Bemidji in 1947

1947mapBemidji’s 1947 Planning Board document, prepared by Evert, Kincaid, and Dean of Chicago, introduces the city as a “prospering community built along the shores of beautiful Lake Bemidji and Lake Irving.” After briefly mentioning its pioneer history and the timber boom, the introduction says that by 1947, “the community is largely dependent upon agricultural activities of the surrounding region, which is supplemented during the vacation seasons by the tourist trade.”

To encourage tourism, the Planning Board wanted to improve the waterfront. An amphitheater and boat launches were proposed for the “Central Park,” where the Mississippi enters Lake Bemidji, and a beach-house, campground, and docks for the “South Side Park,” on the site of the Crookston Lumber Mill.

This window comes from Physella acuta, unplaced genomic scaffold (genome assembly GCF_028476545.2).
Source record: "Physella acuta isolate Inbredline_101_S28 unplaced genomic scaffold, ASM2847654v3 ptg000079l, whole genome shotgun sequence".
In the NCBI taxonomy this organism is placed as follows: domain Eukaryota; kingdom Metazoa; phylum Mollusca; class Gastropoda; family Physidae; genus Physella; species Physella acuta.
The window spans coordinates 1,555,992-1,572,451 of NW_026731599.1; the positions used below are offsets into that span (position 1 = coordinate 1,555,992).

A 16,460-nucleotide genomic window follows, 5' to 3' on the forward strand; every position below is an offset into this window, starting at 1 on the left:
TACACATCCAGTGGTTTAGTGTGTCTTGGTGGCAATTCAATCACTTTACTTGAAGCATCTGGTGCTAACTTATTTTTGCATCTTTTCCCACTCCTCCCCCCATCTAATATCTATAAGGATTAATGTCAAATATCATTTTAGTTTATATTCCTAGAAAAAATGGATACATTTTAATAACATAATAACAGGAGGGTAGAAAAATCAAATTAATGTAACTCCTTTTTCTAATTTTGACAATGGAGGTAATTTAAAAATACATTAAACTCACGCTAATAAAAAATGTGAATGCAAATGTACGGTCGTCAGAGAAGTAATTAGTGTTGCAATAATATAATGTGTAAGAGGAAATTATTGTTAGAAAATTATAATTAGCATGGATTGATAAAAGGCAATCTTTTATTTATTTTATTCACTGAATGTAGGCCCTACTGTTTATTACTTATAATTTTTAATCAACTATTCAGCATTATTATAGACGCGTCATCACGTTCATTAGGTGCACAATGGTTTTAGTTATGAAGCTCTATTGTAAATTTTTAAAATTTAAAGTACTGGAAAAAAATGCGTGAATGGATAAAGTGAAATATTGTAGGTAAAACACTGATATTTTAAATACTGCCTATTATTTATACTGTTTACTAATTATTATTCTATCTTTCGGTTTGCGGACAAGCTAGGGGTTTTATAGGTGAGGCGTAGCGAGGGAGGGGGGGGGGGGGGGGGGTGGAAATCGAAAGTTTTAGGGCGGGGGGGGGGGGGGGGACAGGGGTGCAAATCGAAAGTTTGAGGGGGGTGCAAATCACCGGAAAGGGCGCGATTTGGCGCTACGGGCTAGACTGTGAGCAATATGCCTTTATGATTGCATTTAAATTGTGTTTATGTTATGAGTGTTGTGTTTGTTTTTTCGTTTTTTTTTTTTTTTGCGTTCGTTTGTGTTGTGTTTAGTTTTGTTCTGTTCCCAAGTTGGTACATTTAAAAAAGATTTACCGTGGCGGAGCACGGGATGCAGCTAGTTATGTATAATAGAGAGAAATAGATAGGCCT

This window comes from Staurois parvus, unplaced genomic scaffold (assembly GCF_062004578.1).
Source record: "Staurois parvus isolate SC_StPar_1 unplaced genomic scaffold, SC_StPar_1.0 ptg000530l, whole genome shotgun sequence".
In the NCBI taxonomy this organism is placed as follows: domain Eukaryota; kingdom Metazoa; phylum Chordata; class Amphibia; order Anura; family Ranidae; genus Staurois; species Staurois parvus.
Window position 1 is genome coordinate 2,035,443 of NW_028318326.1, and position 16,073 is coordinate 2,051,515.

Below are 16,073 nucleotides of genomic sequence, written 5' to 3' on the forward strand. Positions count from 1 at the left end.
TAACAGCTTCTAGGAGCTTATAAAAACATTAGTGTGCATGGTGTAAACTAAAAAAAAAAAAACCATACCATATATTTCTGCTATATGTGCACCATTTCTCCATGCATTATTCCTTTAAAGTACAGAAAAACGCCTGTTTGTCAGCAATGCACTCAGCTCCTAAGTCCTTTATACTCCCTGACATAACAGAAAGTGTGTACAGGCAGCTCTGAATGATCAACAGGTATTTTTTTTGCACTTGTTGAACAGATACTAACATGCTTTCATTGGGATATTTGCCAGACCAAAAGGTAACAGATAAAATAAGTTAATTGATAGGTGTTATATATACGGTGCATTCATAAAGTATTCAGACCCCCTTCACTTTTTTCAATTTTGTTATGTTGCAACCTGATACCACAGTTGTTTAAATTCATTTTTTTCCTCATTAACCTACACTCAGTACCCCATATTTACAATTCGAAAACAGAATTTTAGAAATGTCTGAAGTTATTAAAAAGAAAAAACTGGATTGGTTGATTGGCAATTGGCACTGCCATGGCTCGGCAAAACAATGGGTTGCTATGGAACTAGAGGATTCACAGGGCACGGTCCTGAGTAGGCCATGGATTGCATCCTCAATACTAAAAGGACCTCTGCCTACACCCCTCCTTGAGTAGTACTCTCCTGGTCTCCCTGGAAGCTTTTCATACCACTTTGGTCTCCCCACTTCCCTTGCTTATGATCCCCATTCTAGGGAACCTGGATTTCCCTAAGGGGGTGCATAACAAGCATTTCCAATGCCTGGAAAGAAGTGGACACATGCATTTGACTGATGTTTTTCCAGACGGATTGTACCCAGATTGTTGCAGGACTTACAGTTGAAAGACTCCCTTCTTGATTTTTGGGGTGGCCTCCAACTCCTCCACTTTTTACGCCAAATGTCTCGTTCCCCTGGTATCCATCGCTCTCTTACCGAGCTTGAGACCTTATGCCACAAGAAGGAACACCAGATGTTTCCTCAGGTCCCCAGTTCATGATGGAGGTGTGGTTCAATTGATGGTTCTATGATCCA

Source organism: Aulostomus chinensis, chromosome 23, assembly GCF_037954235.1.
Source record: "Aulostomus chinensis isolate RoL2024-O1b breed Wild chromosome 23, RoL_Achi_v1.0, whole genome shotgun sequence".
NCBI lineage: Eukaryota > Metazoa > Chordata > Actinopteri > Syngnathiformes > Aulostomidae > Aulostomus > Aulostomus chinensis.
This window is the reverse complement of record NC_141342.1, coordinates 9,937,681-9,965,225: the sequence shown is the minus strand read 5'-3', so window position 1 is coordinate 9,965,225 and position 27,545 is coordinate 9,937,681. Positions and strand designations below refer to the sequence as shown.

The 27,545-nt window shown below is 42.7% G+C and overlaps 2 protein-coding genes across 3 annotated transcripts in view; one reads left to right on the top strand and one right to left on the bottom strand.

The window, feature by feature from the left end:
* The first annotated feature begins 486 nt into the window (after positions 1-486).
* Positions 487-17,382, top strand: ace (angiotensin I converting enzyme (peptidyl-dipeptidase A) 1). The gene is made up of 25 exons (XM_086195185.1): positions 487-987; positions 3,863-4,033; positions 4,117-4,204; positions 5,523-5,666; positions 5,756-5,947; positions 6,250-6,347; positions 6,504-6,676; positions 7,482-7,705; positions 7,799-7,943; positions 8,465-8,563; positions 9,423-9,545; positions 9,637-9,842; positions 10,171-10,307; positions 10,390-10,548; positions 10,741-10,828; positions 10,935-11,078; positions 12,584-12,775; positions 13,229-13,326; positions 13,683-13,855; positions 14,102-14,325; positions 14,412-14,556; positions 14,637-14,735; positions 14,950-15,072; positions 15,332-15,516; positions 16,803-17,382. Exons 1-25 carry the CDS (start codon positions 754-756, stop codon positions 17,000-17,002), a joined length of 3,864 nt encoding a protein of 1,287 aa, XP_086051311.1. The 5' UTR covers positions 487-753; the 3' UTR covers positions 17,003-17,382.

It’s also interesting to consider that electricity and city water and sewer services were restricted to a small grid in the center of Bemidji, and that most of the land outside the center of town was considered vacant in 1947.

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Boosting the Cutover District, 1915

On December 9, 1915, the Bemidji Pioneer printed a 44-page “Booster Edition” of the paper while the Northern Minnesota Development Association was holding its annual meeting in the city. Below is the front page of the edition.

The Northern Minnesota lumber boom peaked in 1905, and by 1915 annual lumber production had fallen to half of 1905 levels. Roughly a decade later the boom would be over, when the last remaining large mill, the Crookston mill in Bemidji, closed in 1926. So it’s interesting that only the bottom right corner of the image has any logs. The rest — and the basis of the prosperity the boosters were promoting — was devoted to farming. I’ll have a lot more to say about that, as I continue my research.

B1915-1 copy